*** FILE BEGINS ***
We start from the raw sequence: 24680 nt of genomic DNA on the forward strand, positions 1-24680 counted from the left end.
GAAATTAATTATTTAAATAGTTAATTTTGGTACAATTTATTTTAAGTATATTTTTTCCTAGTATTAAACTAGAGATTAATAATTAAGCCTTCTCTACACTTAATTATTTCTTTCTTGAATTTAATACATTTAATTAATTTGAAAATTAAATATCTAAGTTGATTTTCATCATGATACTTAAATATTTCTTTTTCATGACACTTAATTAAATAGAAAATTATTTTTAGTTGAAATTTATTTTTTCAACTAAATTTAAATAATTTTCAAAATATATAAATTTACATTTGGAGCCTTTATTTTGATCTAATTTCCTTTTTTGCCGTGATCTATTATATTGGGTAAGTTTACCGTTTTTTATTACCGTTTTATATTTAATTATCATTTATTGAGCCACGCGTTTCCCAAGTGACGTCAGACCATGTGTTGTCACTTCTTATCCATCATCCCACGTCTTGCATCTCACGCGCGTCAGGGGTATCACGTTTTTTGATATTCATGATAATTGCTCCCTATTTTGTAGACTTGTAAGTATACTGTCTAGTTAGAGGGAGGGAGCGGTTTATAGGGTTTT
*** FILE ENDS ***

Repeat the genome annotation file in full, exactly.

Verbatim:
We start from the raw sequence: 24680 nt of genomic DNA on the forward strand, positions 1-24680 counted from the left end.
GAAATTAATTATTTAAATAGTTAATTTTGGTACAATTTATTTTAAGTATATTTTTTCCTAGTATTAAACTAGAGATTAATAATTAAGCCTTCTCTACACTTAATTATTTCTTTCTTGAATTTAATACATTTAATTAATTTGAAAATTAAATATCTAAGTTGATTTTCATCATGATACTTAAATATTTCTTTTTCATGACACTTAATTAAATAGAAAATTATTTTTAGTTGAAATTTATTTTTTCAACTAAATTTAAATAATTTTCAAAATATATAAATTTACATTTGGAGCCTTTATTTTGATCTAATTTCCTTTTTTGCCGTGATCTATTATATTGGGTAAGTTTACCGTTTTTTATTACCGTTTTATATTTAATTATCATTTATTGAGCCACGCGTTTCCCAAGTGACGTCAGACCATGTGTTGTCACTTCTTATCCATCATCCCACGTCTTGCATCTCACGCGCGTCAGGGGTATCACGTTTTTTGATATTCATGATAATTGCTCCCTATTTTGTAGACTTGTAAGTATACTGTCTAGTTAGAGGGAGGGAGCGGTTTATAGGGTTTT